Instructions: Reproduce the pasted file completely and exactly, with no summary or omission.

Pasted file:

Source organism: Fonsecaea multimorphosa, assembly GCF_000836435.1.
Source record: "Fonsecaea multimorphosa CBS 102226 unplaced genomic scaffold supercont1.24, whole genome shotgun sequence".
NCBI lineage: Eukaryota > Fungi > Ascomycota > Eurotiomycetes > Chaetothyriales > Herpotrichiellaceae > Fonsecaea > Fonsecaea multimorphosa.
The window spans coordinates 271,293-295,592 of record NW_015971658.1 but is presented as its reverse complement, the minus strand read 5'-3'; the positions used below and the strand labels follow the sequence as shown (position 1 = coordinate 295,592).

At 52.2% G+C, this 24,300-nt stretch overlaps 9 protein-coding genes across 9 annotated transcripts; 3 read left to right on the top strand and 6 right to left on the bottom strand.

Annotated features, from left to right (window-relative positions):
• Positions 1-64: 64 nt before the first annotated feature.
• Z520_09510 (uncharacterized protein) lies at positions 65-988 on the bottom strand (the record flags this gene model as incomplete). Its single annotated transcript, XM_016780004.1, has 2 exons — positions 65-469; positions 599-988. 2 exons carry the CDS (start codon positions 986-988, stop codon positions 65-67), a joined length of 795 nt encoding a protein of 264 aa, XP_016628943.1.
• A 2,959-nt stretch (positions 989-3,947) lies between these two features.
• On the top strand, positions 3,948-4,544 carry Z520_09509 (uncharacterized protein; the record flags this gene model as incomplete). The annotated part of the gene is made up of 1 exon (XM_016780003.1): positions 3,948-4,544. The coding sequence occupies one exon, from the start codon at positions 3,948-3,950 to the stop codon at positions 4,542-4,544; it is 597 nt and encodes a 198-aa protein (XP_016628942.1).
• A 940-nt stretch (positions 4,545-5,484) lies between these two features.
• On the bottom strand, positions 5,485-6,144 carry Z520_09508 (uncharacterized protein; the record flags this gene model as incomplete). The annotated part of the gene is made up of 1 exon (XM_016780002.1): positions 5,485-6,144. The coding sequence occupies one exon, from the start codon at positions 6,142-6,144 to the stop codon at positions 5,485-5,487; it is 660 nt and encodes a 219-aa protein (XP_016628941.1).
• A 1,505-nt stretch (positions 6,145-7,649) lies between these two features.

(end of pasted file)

Source organism: Fonsecaea multimorphosa, assembly GCF_000836435.1.
Source record: "Fonsecaea multimorphosa CBS 102226 unplaced genomic scaffold supercont1.24, whole genome shotgun sequence".
NCBI lineage: Eukaryota > Fungi > Ascomycota > Eurotiomycetes > Chaetothyriales > Herpotrichiellaceae > Fonsecaea > Fonsecaea multimorphosa.
The window spans coordinates 271,293-295,592 of record NW_015971658.1 but is presented as its reverse complement, the minus strand read 5'-3'; the positions used below and the strand labels follow the sequence as shown (position 1 = coordinate 295,592).

At 52.2% G+C, this 24,300-nt stretch overlaps 9 protein-coding genes across 9 annotated transcripts; 3 read left to right on the top strand and 6 right to left on the bottom strand.

Annotated features, from left to right (window-relative positions):
• Positions 1-64: 64 nt before the first annotated feature.
• Z520_09510 (uncharacterized protein) lies at positions 65-988 on the bottom strand (the record flags this gene model as incomplete). Its single annotated transcript, XM_016780004.1, has 2 exons — positions 65-469; positions 599-988. 2 exons carry the CDS (start codon positions 986-988, stop codon positions 65-67), a joined length of 795 nt encoding a protein of 264 aa, XP_016628943.1.
• A 2,959-nt stretch (positions 989-3,947) lies between these two features.
• On the top strand, positions 3,948-4,544 carry Z520_09509 (uncharacterized protein; the record flags this gene model as incomplete). The annotated part of the gene is made up of 1 exon (XM_016780003.1): positions 3,948-4,544. The coding sequence occupies one exon, from the start codon at positions 3,948-3,950 to the stop codon at positions 4,542-4,544; it is 597 nt and encodes a 198-aa protein (XP_016628942.1).
• A 940-nt stretch (positions 4,545-5,484) lies between these two features.
• On the bottom strand, positions 5,485-6,144 carry Z520_09508 (uncharacterized protein; the record flags this gene model as incomplete). The annotated part of the gene is made up of 1 exon (XM_016780002.1): positions 5,485-6,144. The coding sequence occupies one exon, from the start codon at positions 6,142-6,144 to the stop codon at positions 5,485-5,487; it is 660 nt and encodes a 219-aa protein (XP_016628941.1).
• A 1,505-nt stretch (positions 6,145-7,649) lies between these two features.